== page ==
Raucous nights on the town, relationships with supermodels, and dashing good looks often captured the media’s attention, but it was his eclectic collages and often daring wildlife photography that solidified Peter Beard’s standing as one of the most notorious artists of the 20th century. Mr. Beard, who had dementia, passed away in April at the age of 82 years old in Long Island, New York.
Big Game and a Bigger Personality
Peter Beard was born in New York in 1938, the grandson of railroad tycoon James Jerome Hill. Although he grew up in urban Manhattan, Beard developed an interest in the African continent over the course of multiple visits starting at 17 years of age. A bit later, after finishing his studies at Yale (at the age of 27) his first, and perhaps most well-known book, The End of the Game, was published. This collection of images and writing documented the vanishing romance of Africa with an emphasis on the decline of big game, specifically, the elephant (a subject Beard remained enamored with throughout his life).
Beard owned homes in Manhattan, Montauk, and Eastern Africa (where he spent much of his time). In Africa, he frequented the clubs, as well as the savannah, the latter being where he regularly pushed his luck photographing wildlife. On one occasion, he was almost killed by a charging elephant during a picnic on the border of Kenya and Tanzania. The animal impaled his leg, fractured his pelvis, and nearly killed him (he arrived at the hospital without a pulse, according to reports of the event). It would take him multiple years and surgeries to recover his sight and the ability to walk after the encounter.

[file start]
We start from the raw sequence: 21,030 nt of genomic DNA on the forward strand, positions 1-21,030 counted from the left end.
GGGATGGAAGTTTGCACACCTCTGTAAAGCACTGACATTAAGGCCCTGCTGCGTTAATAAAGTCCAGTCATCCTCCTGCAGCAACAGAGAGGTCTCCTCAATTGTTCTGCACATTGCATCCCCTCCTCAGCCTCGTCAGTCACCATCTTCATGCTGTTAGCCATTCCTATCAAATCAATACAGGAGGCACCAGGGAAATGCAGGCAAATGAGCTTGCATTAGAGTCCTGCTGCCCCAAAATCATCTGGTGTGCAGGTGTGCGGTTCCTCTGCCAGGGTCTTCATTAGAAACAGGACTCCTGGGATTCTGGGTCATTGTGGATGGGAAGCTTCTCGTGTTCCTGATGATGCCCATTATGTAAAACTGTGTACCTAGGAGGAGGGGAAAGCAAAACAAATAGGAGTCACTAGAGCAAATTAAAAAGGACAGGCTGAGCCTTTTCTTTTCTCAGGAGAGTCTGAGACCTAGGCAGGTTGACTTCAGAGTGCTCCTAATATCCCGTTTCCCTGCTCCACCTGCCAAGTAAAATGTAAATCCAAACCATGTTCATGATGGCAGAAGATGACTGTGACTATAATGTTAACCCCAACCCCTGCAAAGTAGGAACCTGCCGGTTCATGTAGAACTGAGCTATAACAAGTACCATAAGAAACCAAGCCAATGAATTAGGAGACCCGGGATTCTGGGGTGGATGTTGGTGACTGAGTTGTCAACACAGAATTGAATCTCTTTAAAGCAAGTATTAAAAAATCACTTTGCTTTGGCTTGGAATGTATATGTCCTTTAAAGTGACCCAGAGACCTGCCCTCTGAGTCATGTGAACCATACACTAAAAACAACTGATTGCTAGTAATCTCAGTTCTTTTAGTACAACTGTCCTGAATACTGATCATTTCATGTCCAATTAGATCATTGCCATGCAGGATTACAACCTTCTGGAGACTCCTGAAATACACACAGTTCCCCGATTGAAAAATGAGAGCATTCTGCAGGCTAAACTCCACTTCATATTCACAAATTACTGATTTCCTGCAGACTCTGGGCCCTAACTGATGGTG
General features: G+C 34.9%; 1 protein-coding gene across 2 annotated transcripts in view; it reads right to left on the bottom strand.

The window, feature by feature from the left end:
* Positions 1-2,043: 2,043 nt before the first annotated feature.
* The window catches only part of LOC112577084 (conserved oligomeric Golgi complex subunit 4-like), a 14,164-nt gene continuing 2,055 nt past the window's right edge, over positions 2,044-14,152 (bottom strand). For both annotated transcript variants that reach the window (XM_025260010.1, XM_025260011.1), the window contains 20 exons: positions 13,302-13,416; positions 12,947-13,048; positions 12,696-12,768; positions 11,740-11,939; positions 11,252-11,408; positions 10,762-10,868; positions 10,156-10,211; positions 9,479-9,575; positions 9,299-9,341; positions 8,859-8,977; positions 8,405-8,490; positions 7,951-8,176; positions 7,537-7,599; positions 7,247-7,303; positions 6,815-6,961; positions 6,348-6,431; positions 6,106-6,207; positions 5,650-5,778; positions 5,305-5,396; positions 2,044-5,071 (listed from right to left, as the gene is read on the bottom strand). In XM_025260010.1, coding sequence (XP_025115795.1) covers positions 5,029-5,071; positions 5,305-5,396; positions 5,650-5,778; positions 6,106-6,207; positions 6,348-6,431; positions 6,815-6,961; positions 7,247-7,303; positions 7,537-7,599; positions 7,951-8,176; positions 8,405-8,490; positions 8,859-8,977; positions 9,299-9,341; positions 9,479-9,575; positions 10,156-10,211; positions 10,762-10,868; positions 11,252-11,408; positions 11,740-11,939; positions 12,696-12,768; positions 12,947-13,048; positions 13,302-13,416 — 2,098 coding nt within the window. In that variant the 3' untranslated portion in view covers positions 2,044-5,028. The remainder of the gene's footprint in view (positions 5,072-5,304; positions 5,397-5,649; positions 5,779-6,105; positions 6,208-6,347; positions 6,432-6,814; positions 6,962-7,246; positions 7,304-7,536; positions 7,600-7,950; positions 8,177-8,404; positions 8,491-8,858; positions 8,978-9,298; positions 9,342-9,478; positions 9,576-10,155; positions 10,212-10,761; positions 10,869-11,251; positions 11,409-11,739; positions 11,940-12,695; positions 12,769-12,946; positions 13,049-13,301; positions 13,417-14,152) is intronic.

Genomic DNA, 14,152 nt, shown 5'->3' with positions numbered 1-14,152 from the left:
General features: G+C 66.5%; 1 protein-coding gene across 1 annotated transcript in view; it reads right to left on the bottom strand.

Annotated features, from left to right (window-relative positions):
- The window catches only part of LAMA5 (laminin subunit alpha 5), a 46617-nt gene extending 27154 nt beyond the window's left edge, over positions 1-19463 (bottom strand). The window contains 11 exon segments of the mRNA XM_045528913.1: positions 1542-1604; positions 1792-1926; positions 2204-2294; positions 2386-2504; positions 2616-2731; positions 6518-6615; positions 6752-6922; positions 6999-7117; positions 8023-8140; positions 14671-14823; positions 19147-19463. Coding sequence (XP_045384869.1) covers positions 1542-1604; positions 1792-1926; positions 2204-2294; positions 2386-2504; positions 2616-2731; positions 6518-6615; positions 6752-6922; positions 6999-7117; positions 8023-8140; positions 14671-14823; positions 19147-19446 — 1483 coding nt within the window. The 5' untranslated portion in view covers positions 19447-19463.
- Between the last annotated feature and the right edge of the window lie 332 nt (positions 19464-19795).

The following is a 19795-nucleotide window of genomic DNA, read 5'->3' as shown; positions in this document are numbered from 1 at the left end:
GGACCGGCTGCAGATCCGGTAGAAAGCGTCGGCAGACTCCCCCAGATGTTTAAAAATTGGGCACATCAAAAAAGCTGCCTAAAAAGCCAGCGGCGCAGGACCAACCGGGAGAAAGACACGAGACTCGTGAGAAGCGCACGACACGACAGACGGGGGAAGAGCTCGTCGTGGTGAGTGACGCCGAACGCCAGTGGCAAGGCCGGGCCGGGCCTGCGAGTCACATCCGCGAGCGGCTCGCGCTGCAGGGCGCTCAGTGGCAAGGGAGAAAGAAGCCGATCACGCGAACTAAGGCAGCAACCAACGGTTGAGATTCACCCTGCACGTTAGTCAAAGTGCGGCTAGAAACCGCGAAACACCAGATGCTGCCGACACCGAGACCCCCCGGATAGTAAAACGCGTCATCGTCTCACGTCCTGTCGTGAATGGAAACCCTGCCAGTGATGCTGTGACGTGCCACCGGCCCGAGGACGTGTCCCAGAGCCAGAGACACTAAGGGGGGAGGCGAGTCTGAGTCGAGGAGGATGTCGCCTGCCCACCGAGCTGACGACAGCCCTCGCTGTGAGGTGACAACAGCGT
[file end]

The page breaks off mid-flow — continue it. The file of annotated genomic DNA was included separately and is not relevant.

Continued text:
Later in life, Beard’s offbeat and eccentric collages of imagery embellished with ink, found objects, and sometimes his own blood would depict the inner turmoil of a brilliant artist whose life was punctuated with both incredible highs and debilitating lows (he lost 20 years of work when his home burned down in 1977).
Beard’s love of photography was only surpassed by his desire for socializing, which he continued indulging in until his final days. He enjoyed the company of many preeminent personalities during his heyday, including Truman Capote, Andy Warhol, Salvador Dali, Grace Jones, and the Rolling Stones, among others. He was notorious for partying all night, well into the following day, a practice he continued even when in his seventies.
It’s impossible to remember Peter Beard’s daring photography without also acknowledging his social life, both of which were captivating in their own ways. Nonetheless, his originality and authenticity established him as one of the great contemporary photographers of the 20th century, and that will never be forgotten.